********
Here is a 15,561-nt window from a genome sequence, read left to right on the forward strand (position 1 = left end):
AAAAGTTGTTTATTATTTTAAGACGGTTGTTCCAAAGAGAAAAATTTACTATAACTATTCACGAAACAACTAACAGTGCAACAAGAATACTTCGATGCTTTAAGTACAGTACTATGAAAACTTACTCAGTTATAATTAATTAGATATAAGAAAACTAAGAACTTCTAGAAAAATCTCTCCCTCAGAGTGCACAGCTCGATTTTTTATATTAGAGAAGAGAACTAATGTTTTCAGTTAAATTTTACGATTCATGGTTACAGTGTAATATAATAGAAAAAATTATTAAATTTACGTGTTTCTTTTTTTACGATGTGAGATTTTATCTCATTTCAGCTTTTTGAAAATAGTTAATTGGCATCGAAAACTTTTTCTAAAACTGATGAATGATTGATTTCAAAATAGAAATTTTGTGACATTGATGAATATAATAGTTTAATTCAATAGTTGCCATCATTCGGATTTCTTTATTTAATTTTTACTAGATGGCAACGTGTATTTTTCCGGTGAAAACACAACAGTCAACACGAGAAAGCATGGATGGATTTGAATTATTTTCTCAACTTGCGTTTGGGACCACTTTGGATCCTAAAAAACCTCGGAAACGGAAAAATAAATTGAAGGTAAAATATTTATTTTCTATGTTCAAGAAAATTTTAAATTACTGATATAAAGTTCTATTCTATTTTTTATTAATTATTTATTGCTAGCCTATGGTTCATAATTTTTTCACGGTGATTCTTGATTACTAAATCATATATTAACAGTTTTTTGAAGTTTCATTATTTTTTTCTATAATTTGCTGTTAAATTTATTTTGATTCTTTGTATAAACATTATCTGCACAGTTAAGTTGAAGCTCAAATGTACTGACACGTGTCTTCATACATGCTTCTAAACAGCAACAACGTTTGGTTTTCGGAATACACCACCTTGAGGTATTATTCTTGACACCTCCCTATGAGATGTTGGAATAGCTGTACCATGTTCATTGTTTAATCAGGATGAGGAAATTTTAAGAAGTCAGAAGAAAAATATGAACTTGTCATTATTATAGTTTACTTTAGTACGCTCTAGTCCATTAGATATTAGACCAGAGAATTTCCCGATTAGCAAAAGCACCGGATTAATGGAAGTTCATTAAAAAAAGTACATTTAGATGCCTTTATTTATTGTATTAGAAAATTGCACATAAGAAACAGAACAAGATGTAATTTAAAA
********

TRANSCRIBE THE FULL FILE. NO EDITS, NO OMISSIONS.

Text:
Here is a 15,561-nt window from a genome sequence, read left to right on the forward strand (position 1 = left end):
AAAAGTTGTTTATTATTTTAAGACGGTTGTTCCAAAGAGAAAAATTTACTATAACTATTCACGAAACAACTAACAGTGCAACAAGAATACTTCGATGCTTTAAGTACAGTACTATGAAAACTTACTCAGTTATAATTAATTAGATATAAGAAAACTAAGAACTTCTAGAAAAATCTCTCCCTCAGAGTGCACAGCTCGATTTTTTATATTAGAGAAGAGAACTAATGTTTTCAGTTAAATTTTACGATTCATGGTTACAGTGTAATATAATAGAAAAAATTATTAAATTTACGTGTTTCTTTTTTTACGATGTGAGATTTTATCTCATTTCAGCTTTTTGAAAATAGTTAATTGGCATCGAAAACTTTTTCTAAAACTGATGAATGATTGATTTCAAAATAGAAATTTTGTGACATTGATGAATATAATAGTTTAATTCAATAGTTGCCATCATTCGGATTTCTTTATTTAATTTTTACTAGATGGCAACGTGTATTTTTCCGGTGAAAACACAACAGTCAACACGAGAAAGCATGGATGGATTTGAATTATTTTCTCAACTTGCGTTTGGGACCACTTTGGATCCTAAAAAACCTCGGAAACGGAAAAATAAATTGAAGGTAAAATATTTATTTTCTATGTTCAAGAAAATTTTAAATTACTGATATAAAGTTCTATTCTATTTTTTATTAATTATTTATTGCTAGCCTATGGTTCATAATTTTTTCACGGTGATTCTTGATTACTAAATCATATATTAACAGTTTTTTGAAGTTTCATTATTTTTTTCTATAATTTGCTGTTAAATTTATTTTGATTCTTTGTATAAACATTATCTGCACAGTTAAGTTGAAGCTCAAATGTACTGACACGTGTCTTCATACATGCTTCTAAACAGCAACAACGTTTGGTTTTCGGAATACACCACCTTGAGGTATTATTCTTGACACCTCCCTATGAGATGTTGGAATAGCTGTACCATGTTCATTGTTTAATCAGGATGAGGAAATTTTAAGAAGTCAGAAGAAAAATATGAACTTGTCATTATTATAGTTTACTTTAGTACGCTCTAGTCCATTAGATATTAGACCAGAGAATTTCCCGATTAGCAAAAGCACCGGATTAATGGAAGTTCATTAAAAAAAGTACATTTAGATGCCTTTATTTATTGTATTAGAAAATTGCACATAAGAAACAGAACAAGATGTAATTTAAAA